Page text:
A Hodgepodge of Hogwash

A Hodgepodge of Hogwash

AKA a confused mixture of nonsense.

Let’s play ‘two pagan celebrations and a Christian one’ (like ‘two truths and a lie)—super catchy title, I know. Okay here are the options:

Can you guess which one has roots in the history of Christianity and which ones have roots in pagan festivals?

If you guessed Halloween having roots in the history of Christianity, you are correct!

Easter was originally the celebration of Ishtar, the Assyrian and Babylonian goddess of fertility and sex. Her symbols (like the egg and bunny) were and still are fertility and sex symbols. Easter is also linked to the pagan springtime goddess Eostre. The word Easter does not appear to be derived from Ishtar, but from the German Eostre, the goddess of the dawn—a bringer of light, yet another pagan observance of the changing of seasons.

Halloween or “holy evening”, shortened from All Hallows’ Eve, is the evening vigil before All Saints’ Day, a Catholic religious holiday honoring Christian martyrs. All Saints’ Day celebrations date back to 4th-century Rome, before the ancient Celtic festival of Samhain (thought to be the original roots of Halloween), a pagan festival in the 9th century which marked the Celtic New Year, the end of summer, the end of the harvest season and the beginning of winter, which they associated with death. The Celts believed the veil between the living and the dead was especially thin. This allowed spirits of the dead to visit the living. It could be said that pagans amalgamated Halloween with their own traditions.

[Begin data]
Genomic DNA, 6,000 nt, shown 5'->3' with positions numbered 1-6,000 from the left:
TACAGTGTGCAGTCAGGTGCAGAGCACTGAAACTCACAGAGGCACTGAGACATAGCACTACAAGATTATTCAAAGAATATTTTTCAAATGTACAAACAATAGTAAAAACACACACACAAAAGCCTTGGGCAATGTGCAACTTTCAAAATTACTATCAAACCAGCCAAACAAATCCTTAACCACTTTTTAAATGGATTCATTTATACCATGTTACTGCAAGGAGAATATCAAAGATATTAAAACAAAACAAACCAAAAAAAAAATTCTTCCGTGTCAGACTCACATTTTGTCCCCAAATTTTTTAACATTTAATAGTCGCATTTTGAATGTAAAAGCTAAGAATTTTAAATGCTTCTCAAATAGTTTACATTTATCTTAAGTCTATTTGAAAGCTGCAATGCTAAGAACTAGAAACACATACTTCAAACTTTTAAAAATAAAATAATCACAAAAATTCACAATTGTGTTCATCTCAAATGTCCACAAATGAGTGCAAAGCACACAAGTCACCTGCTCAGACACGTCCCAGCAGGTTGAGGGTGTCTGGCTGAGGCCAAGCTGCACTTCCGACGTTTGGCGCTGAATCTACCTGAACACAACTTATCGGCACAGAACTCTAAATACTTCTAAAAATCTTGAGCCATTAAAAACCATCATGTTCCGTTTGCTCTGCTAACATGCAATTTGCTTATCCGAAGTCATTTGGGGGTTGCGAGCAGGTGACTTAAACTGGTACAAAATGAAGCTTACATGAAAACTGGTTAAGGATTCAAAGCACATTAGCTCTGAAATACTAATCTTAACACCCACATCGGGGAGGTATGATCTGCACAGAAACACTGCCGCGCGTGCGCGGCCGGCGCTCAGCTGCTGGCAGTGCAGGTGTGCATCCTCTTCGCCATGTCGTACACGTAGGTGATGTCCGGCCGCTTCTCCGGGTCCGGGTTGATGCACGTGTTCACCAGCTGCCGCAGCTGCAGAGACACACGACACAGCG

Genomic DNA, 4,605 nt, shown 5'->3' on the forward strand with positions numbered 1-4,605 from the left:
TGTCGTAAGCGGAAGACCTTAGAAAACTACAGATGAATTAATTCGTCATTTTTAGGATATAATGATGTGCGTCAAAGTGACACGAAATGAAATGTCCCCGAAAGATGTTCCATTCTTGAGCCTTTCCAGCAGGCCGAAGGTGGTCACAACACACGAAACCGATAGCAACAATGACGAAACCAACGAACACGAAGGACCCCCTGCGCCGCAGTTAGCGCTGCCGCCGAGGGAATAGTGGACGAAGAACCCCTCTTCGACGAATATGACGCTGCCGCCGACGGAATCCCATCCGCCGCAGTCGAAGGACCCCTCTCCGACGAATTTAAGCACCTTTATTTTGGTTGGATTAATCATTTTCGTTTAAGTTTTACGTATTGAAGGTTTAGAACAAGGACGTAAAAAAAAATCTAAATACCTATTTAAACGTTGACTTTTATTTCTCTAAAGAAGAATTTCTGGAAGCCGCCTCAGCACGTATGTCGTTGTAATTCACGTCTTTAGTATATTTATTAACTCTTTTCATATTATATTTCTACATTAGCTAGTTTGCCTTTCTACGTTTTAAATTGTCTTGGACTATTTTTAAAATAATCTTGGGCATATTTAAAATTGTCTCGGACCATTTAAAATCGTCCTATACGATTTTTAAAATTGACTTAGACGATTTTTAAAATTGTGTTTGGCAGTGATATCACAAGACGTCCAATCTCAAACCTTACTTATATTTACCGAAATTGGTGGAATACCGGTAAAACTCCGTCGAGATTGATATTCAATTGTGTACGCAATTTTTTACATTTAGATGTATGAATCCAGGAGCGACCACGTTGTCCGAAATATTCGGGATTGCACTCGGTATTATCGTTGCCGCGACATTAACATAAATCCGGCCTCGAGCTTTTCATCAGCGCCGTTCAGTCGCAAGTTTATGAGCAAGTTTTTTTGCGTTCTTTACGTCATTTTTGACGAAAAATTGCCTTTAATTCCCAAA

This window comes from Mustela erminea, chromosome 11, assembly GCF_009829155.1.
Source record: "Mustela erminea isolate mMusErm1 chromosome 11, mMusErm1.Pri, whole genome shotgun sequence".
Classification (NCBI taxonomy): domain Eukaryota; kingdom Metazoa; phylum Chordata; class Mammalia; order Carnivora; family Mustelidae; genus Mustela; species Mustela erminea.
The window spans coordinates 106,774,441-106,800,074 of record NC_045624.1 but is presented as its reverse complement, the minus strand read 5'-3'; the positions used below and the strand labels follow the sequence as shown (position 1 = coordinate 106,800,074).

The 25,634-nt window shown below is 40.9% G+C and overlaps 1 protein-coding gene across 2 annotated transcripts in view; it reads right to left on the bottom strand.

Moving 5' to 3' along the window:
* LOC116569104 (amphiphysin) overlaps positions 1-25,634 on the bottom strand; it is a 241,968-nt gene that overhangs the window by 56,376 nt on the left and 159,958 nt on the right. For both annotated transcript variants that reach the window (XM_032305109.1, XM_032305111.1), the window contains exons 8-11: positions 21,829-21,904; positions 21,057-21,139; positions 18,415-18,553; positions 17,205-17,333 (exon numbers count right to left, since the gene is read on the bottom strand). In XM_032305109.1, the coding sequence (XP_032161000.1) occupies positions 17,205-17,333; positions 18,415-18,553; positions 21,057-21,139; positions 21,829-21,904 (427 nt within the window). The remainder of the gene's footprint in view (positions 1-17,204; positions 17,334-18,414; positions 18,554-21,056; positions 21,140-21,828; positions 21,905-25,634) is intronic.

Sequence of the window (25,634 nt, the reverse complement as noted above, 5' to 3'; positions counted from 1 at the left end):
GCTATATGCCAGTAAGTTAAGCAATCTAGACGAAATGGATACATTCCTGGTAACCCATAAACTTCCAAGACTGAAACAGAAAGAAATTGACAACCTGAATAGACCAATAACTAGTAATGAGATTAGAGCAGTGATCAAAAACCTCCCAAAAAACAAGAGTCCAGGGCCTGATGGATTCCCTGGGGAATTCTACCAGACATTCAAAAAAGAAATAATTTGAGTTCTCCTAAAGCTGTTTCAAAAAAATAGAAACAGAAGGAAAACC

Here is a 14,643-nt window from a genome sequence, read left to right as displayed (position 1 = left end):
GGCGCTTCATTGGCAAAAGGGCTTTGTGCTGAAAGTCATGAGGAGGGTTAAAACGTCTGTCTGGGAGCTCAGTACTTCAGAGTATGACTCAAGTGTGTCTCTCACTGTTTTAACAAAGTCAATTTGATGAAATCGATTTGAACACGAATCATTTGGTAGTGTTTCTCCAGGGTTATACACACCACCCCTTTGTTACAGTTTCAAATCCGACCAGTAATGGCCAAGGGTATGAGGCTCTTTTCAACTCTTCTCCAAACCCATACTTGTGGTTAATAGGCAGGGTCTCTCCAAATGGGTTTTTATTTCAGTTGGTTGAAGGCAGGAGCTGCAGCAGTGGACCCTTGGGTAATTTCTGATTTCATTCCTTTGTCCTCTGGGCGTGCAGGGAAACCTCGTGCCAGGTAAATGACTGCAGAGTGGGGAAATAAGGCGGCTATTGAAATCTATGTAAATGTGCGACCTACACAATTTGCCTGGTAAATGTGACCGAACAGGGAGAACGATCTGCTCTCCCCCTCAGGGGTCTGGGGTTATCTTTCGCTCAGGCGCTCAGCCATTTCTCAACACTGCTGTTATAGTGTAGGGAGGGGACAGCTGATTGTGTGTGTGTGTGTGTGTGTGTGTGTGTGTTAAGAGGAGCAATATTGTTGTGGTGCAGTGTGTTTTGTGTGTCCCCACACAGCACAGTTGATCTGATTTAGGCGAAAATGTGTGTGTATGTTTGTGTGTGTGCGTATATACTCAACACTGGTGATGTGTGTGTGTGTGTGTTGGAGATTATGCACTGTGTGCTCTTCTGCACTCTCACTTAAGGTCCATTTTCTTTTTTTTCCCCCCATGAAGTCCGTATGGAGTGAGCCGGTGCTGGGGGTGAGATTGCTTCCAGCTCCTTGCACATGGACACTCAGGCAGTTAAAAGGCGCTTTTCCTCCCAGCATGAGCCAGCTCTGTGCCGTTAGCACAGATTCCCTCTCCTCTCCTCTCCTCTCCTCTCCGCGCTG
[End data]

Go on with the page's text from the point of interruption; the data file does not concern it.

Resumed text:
Christmas stems from both the pagan and Roman cultures. December 25th was the festival of Saturnalia, a popular holiday in the Roman Empire that celebrated the Winter solstice as a symbol of the resurgence of the sun. There is absolutely no proof in scripture that Jesus was born on December 25th. There is a lot more proof that it’s likely that He wasn’t. Oh and Christmas trees? Pagans would bring fir trees into their homes at Yuletide because it represented everlasting life and fertility. The Yule tree is decorated to celebrate the return of light after dark days.

Over time, Christianity became the dominant religion in Rome and overtook the previous pagan traditions with their own religious observances. In other words, Christians “redeemed” these pagan traditions by applying their own celebrations to them.

Let’s think on, for a minute, a Christian who won’t carve a pumpkin, open the door to knocking neighbours and go trick or treating in their community with their kids but who WILL put presents under a Christmas tree on behalf of santa and who will hide chocolate for an Easter egg hunt on behalf of the easter bunny for their kids.


My point: it’s all hogwash, pointing fingers. Most of today’s calendar celebrations are a hodgepodge of seasonal, pagan and Christian observances and have become so intertwined it’s hard to find a single thread of origin. Do your own research, read your Bible, build your own convictions. 

Let’s not judge each other for personal and family convictions. If you have judgement in your heart placed on a Christian who does things differently than you; repent. And I mean that. We all have something to repent about.

Jesus wants your heart. What heart posture are you approaching these ancient traditions with? Are they becoming an idol to you? Are they taking away from what really matters? Repent and turn away. Are you attempting to “redeem” them alongside our Christian ancestors? Then go boldly forward, proclaiming the gospel everyday as we are always called to do, as a light like Jesus, in the darkness of this world.

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